• Typically, infection with SDAV is characterized by ocular squinting or bulging eyes, corneal ulcerations, mild pneumonia, nasal and ocular discharges, sneezing and often spectacular “mumps-like” swelling of salivary glands in the neck. Rats may also show cyanosis or respiratory distress upon restraint. Previous outbreaks of SDAV at Emory University were in 1994 and 1988. Because of general malaise and pneumonia, SDAV-infected rats should be expected to lose weight, perform abnormally in behavioral paradigms and are at high risk of dying under anesthesia. Infection is generally not fatal except in certain cases in suckling rats.
  • How long does it take to resolve infection in a single animal?
  • Clinical signs last about a week after which rats should begin regaining weight and return to normal. However, ocular and microscopic salivary gland lesions may take up to 6 weeks to resolve.
  • Are mice, humans or other species at risk of infection?
  • SDAV is a virus disease specific for rats. No other species are at risk.
  • What if we do not do anything and decide to coexist with infection?
  • If we fail to take action, the virus will become enzootic in our colonies. This means that many animals will be immune, but some animals will always be infected and shedding virus. Suckling rats, protected by maternal antibody, will become infected after weaning. Naive rats newly acquired from vendors will become infected sometime after arrival. Infection will always be smoldering and pockets of animals will be infected introducing variability into behavioral research, pulmonary studies, safety of anesthesia, and potentially confounding reproduction.
  • Is there a protective vaccine?
  • There is no vaccine against SDAV; infection is the only means to confer immunity. Rats acquired from commercial vendors have not been exposed to SDAV, are not immune, and are at great risk of clinical disease.
  • What is the purpose of deliberate virus infection?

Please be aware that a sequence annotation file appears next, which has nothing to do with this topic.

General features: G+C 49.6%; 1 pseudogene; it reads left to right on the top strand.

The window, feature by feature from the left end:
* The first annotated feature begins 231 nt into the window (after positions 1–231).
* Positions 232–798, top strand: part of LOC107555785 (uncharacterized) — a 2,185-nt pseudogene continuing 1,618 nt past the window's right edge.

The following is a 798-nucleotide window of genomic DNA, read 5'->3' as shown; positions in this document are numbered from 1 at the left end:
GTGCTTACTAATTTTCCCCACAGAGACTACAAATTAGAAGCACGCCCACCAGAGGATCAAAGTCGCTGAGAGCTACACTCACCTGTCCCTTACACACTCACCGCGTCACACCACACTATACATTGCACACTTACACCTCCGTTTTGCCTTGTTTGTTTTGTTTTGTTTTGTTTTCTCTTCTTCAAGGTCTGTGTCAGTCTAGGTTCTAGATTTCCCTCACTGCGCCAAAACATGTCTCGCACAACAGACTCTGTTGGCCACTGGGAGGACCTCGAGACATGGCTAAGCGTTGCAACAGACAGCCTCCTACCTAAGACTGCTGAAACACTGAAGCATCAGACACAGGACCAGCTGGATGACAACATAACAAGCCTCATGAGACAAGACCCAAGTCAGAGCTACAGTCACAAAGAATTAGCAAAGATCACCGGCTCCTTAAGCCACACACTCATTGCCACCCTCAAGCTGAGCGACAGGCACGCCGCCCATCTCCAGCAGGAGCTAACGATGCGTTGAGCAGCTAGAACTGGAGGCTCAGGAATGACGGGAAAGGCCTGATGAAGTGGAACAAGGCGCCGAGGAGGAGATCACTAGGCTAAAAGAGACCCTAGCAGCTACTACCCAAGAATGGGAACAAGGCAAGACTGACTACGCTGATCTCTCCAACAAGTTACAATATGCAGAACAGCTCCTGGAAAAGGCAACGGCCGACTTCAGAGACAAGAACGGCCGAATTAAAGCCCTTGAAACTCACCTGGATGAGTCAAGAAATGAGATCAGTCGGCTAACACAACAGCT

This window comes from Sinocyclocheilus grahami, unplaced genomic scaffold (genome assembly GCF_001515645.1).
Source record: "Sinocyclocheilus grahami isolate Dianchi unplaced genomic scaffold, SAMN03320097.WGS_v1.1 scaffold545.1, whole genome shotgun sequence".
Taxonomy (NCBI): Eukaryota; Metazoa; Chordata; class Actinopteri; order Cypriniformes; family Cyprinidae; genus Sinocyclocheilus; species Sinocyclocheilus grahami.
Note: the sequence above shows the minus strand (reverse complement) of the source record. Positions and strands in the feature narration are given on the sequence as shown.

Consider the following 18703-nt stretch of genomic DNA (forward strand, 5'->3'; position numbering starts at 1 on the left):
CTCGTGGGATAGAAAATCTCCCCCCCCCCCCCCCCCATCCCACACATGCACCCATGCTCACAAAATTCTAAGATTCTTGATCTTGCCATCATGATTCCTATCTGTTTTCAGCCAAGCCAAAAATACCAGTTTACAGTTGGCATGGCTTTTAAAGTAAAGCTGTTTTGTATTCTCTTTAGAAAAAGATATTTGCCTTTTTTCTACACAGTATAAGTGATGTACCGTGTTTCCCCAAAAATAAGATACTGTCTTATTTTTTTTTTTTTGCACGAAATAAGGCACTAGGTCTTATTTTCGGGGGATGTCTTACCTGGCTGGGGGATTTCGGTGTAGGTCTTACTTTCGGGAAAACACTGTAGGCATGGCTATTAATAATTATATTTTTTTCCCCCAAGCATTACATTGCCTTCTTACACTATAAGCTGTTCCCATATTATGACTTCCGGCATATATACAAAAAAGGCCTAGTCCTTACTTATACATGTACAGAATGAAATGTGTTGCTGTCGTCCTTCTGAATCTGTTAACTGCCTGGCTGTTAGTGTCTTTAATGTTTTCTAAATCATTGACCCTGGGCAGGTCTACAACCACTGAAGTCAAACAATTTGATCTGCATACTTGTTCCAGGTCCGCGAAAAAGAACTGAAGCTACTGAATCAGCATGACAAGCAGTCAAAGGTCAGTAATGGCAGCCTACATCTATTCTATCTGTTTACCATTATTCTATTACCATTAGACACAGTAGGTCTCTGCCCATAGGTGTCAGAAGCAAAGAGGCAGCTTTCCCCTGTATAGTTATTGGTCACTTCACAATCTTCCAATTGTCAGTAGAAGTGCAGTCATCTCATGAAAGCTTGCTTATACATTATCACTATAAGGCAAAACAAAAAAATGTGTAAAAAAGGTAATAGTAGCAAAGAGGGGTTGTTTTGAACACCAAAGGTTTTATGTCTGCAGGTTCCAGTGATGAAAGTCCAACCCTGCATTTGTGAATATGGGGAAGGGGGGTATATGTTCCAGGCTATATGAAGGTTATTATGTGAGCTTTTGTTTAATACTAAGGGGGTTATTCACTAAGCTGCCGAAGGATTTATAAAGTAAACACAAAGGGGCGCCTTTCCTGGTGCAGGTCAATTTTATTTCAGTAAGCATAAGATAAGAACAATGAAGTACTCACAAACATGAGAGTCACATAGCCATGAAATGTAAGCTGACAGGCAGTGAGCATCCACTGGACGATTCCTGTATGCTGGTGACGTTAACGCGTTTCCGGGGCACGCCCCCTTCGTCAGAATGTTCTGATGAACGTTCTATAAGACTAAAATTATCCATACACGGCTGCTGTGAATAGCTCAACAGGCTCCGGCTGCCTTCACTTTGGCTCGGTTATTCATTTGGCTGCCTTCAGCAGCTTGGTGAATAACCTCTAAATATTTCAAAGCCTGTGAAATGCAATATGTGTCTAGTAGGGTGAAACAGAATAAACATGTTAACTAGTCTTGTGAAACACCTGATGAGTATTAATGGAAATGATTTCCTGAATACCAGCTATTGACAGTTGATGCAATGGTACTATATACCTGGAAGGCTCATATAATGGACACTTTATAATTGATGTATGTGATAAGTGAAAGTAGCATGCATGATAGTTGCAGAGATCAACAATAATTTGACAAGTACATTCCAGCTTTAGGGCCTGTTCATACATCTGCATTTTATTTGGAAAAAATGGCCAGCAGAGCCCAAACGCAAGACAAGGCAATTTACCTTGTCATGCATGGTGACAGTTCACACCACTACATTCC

• The key to terminating infection is to create a “fire wall” against infection by creating immunity in all rats. This is done by placing a moratorium on new acquisitions, building-up an inventory of rats for research, and actively infecting all of these rats with live virus. Simultaneous infection reduces the 3-5 week period necessary for natural spread of the virus to 7-10 days. We used this strategy successfully in 1994 to halt a similar outbreak.
  • Are there any other management options?
  • Other options are to depopulate all rats (an unpalatable consideration) or to enarct a moratorium and let natural infection take its course. The latter requires 6-8 weeks (1-3 weeks longer than our plan) and, with our increasing use of ventilated caging systems, there is no guarantee that we will have effective transmission to all rats.
  • What complications can be expected for research?
  • Rats should not be anesthetized for the first 10-14 days after infection due to impaired pulmonary physiology. Behavioral studies will also be confounded by clinical illness and for some period during convalescence. Studies involving the eyes, salivary glands, olfactory system or lungs are obviously at risk for up to 6 weeks post-infection. Breeding colonies may show reduced reproduction and poor growth of sucklings and weanlings. Pulmonary macrophages will have inhibited phagocytosis and interleukin-1 production. Not all projects may be affected in these adverse ways. Many rats already on hand have probably recovered from SDAV infection and should be immune to further clinical involvement.